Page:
Metabolomics investigations of the effect of drugs on mammalian cells

Ngamratanapaiboon, Surachai (2017) Metabolomics investigations of the effect of drugs on mammalian cells. PhD thesis, University of Nottingham.

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Abstract

Cell-based metabolomics using LC-MS systemizes the study of the uniqueness of small-molecule metabolite (metabolomes) profiles in cellular processes. Cell-based metabolomics can potentially be used in many applications for the study of biological perturbation from stimulants in cellular pathways. The advantages of cell-based metabolomics include ease of control and interpretation when compared to the study of human subjects and animal models. Furthermore, this method can decrease some highly challenging problems that occur in genomics, transcriptomics and proteomics. Nowadays, cell culture in metabolomics studies has been used in many applications. These include cell culture and bioreactor optimisation, phenotype classification, stimulant testing effect, target and toxicity analysis, metabolic networks determination and modelling, and biomarker and drug target discovery.

In this study, the reverse phase-liquid chromatography-mass spectrometry and hydrophilic interaction chromatography-mass spectrometry for comprehensive metabolic profiling well suited to the untargeted analysis of non-polar and polar metabolites in mammalian cells were developed, optimized and validated. These methods can separate and detect most of hydrophobic and polar metabolites that are normally found in mammalian cell lines.

After that the LC-MS methods were applied to assess the effects of drugs with known and unknown cellular metabolic effects on three mammalian cell lines, namely HMVECs for antipsychotics experiment, MCF-7 cells for cordycepin experiment and MIN6 cells for fluoxetine experiment by using untargeted metabolic profiling.

The global effects of antipsychotics at high therapeutic dosage in HMVECs were investigated. The results support for the toxicity hypothesis with measurements that confirm previous findings and reveal the exact biological pathways of antipsychotic-altered BBB functions. It was found that antipsychotics may affect the bioenergetics pathway due to mitochondrial dysfunction resulted in ketoacidosis and inducing oxide stress by reactive oxygen species generation.

In the MCF- cell experiment, the results of the untargeted metabolite profiling demonstrated the clear anti-breast cancer effects of cordycepin and pentostatin. By investigating the metabolite profiles, clear synergistic effects of cordycepin and pentostatin combined in comparison to cordycepin activity alone in MCF-7 cells was observed. Furthermore, the pathway analysis indicated that anti-breast cancer activity was mainly responsible for alterations in purine and pyrimidine metabolism and bioenergetics. Additionally, cordycepin may be involved in the inhibition of cell proliferation and differentiation, and the activation of cell apoptosis.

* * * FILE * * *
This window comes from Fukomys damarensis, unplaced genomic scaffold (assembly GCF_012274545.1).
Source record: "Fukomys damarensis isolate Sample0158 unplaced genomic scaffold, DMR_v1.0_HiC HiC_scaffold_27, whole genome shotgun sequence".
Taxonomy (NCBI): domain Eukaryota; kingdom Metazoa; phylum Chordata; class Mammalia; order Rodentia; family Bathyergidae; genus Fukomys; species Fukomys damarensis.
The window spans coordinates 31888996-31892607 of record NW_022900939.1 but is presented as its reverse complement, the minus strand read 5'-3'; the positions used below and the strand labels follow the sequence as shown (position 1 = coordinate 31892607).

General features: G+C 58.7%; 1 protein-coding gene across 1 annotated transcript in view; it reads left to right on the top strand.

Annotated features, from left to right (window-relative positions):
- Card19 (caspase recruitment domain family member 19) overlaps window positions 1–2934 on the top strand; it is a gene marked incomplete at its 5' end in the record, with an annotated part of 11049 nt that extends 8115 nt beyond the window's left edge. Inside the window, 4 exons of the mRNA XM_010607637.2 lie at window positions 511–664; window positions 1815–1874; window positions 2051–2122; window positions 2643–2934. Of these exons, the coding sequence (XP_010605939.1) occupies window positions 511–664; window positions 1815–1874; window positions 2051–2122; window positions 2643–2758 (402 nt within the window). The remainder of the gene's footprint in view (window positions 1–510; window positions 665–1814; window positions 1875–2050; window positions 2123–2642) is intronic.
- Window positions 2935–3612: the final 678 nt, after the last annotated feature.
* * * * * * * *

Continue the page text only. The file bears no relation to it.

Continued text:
The last experiment on MIN6 cells, the developed and optimized HILIC-MS approach in order to determine the biological pathways which are impaired by fluoxetine on glucose-stimulated insulin secretion on MIN6 cell lines was performed. It is found that fluoxetine may impair glycolysis, TCA and fatty acid metabolism on MIN6 cell lines. Moreover, it is also reveal that the alteration of biological pathways on MIN6 cells by known ETC inhibitors (rotenone (Complex I inhibitor, antimycin (Complex III inhibitor) and azide (a complex IV inhibitor). From comparison with these ETC inhibitors, it is found that fluoxetine may have the same effect pattern with azide.

Item Type: Thesis (University of Nottingham only) (PhD)
Supervisors: Barrett, Dave
Kim, D.
Subjects: Q Science > QH Natural history. Biology > QH573 Cytology
Faculties/Schools: UK Campuses > Faculty of Science > School of Pharmacy
Item ID: 41178
Depositing User: Ngamratanapaiboon, Surachai
Date Deposited: 17 Jul 2017 04:40
Last Modified: 19 Jul 2017 01:14
URI: http://eprints.nottingham.ac.uk/id/eprint/41178

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